The Medicine Cabinet: Ask the Harvard Experts
Q: I recently read that the new shingles vaccine might be better than the older vaccine. I did have one shot of the older vaccine about seven years ago. Should I get this new one?
A: Shingles is caused by the same virus — the varicella zoster virus — that causes chickenpox. Once you have had chickenpox, the virus that caused it remains alive inside your nerves. It is inactive, but it can be reactivated later in life. This causes shingles.
When the virus reactivates, the infected nerves, and the skin the nerves go to, become inflamed, causing a burning or stabbing pain. A few days later, when the virus reaches the skin, a rash of blisters appear along the affected nerve. The skin may be very sensitive, unable to tolerate even the lightest touch.
Up to 10 percent of adults who get shingles experience long-term pain, even after the rash has healed completely. This condition is called post-herpetic neuralgia. It may last for months, or even years.
Until recently, only one shingles vaccine called Zostavax was available. In the large clinical trial that led to its approval by the FDA, the shingles vaccine cut the risk of getting shingles by 51 percent and the risk of postherpetic neuralgia by 67 percent.
While a 50 percent decreased risk is okay, that’s not great. Also, Zostavax starts losing its protective effect against shingles within a few years.
The newer shingles vaccine appears to be both much more effective and provide longer protection. It’s called Shingrix. In a large four year study, it continued to provide over 90 percent protection against shingles across all age groups.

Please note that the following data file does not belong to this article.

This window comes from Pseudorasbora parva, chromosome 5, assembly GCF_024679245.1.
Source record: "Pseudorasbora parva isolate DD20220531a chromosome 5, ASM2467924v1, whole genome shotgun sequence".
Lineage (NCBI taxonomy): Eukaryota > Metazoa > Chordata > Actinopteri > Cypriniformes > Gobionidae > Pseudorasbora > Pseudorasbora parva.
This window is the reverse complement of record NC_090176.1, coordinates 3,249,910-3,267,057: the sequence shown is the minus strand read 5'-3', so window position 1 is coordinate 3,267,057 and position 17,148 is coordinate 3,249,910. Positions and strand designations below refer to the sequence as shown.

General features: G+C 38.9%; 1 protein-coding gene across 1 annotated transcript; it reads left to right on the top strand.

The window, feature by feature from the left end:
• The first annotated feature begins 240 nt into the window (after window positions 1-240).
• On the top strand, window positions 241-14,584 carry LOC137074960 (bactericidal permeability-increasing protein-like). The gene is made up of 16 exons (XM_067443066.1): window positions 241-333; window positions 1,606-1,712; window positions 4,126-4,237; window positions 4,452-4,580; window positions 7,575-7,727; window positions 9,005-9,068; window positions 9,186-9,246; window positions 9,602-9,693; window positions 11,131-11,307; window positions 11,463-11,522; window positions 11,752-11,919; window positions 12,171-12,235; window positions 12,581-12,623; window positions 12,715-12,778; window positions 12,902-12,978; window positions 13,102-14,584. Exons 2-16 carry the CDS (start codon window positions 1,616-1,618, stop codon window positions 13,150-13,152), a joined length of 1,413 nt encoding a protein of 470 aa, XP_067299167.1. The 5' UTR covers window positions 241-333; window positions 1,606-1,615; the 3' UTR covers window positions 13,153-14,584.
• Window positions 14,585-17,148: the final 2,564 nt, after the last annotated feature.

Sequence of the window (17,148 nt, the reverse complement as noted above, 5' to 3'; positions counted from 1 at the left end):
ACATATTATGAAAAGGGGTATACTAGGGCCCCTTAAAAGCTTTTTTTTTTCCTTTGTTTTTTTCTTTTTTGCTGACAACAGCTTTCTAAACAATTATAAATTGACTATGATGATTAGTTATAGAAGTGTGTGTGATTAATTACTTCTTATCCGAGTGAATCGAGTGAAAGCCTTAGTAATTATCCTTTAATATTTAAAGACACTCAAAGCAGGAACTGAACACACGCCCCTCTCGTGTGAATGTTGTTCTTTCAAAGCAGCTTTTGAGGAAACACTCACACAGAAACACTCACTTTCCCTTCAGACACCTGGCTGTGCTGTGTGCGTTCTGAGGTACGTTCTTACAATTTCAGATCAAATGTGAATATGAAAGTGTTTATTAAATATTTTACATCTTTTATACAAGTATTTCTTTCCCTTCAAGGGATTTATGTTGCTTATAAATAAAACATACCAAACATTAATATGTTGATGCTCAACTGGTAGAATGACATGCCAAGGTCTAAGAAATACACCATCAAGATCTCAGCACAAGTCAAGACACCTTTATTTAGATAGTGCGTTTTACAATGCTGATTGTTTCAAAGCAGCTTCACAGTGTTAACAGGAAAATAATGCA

As opposed to one shot only for Zostavax, Shingrix requires two shots (two to six months apart) to be maximally protective.
Side effects of both vaccines are minimal. But Shingrix does not have the long-term safety record that Zostavax has.
The FDA approved Shingrix in October 2017 for people ages 50 and older. A CDC advisory panel supported the recommendation and the Advisory Committee on Immunization Practices agreed, including people who have already received Zostavax.
The CDC has not yet released formal recommendations for Shingrix. So, medical insurance probably would not cover the $280 cost of the two shots today. But I expect that to change in the near future.
Like you, I have already had Zostavax. I do plan on getting Shingrix once it is covered by my medical insurance.
(Howard LeWine, M.D., is an internist at Brigham and Women’s Hospital in Boston and assistant professor at Harvard Medical School. For additional consumer health information, please visit www.health.harvard.edu.)
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Erin O’Donnell is a freelance health and science writer, parent, and graduate of Northwestern’s Medill School of Journalism. Walks by Lake Michigan make her happy.